Neither the Supreme Court nor the Ninth Circuit have ruled on the issue of whether HOLA completely preempts state law. However, the Court agrees with the district courts that have held that it does not. In Pazos v. Wachovia Mortgage, 2010 WL 3171082 (C.D. Cal. Aug. 10, 2010), the court analyzed HOLA and its implementing regulations. The court noted that according to 12 C.F.R. § 560.2(d), HOLA does not preempt state law claims related to lending "to the extent that they only incidentally affect the lending operations of Federal savings associations or are otherwise consistent with the purposes of paragraph (a) of this section." Based on this language, the court concluded, "HOLA does not have the unusually powerful preemptive force that goes beyond merely preempting state law claims to also permit removal." Id. at *3. The Court finds the reasoning of the Pazos court to be persuasive. See also Cole v. Pinter, 2009 WL 1441470, at * 2 (W.D. Ark. May 21, 2009) ("Although HOLA may have ordinary preemptive effects on state law causes of action, it does not substitute a federal cause of action, as is necessary for compelete preemption."); King v. Homeside Lending, 2007 WL 1009383, at *7 (S.D.W.Va. March 30, 2007) (rejecting argument that HOLA completely preempts state law).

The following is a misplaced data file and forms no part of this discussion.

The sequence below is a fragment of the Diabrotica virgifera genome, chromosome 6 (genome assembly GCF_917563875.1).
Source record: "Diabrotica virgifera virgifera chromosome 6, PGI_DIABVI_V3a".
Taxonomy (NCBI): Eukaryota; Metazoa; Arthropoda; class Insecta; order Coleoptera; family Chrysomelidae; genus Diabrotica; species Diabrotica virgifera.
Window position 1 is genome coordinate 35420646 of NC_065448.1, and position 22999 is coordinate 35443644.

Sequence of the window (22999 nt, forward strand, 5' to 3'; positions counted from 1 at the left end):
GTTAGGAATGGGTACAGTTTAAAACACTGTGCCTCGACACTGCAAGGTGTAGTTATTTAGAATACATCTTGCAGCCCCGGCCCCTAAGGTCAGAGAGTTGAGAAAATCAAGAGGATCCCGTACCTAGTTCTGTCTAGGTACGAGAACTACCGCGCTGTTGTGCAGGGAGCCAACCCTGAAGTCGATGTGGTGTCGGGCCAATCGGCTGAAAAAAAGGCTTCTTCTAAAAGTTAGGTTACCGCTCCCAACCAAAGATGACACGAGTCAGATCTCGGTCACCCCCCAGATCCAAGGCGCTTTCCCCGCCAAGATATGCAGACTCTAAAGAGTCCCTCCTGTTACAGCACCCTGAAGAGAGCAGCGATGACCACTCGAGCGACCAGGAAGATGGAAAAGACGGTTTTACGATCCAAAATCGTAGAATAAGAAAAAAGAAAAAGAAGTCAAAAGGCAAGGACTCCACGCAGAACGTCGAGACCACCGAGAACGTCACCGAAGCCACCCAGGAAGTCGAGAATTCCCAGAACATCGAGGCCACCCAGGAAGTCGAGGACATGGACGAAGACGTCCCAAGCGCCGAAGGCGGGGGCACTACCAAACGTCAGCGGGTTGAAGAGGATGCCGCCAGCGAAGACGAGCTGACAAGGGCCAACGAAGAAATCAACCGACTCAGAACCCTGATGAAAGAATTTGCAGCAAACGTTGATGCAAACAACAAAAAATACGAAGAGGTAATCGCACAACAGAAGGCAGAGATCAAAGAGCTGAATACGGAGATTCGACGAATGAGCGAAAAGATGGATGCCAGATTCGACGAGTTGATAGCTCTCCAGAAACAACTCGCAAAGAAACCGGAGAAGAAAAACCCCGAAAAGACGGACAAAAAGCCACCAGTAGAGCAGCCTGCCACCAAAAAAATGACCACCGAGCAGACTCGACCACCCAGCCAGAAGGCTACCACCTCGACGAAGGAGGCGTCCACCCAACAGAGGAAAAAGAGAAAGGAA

The removing defendant always has the burden of establishing that removal is proper, and the court resolves all ambiguity in favor of remand to state court. Gaus v. Miles, Inc., 980 F.2d 564, 566 (9th Cir. 1992). Aurora has not satisfied its burden. Therefore, the Court REMANDS this case to the Superior Court of the State of California, County of San Diego.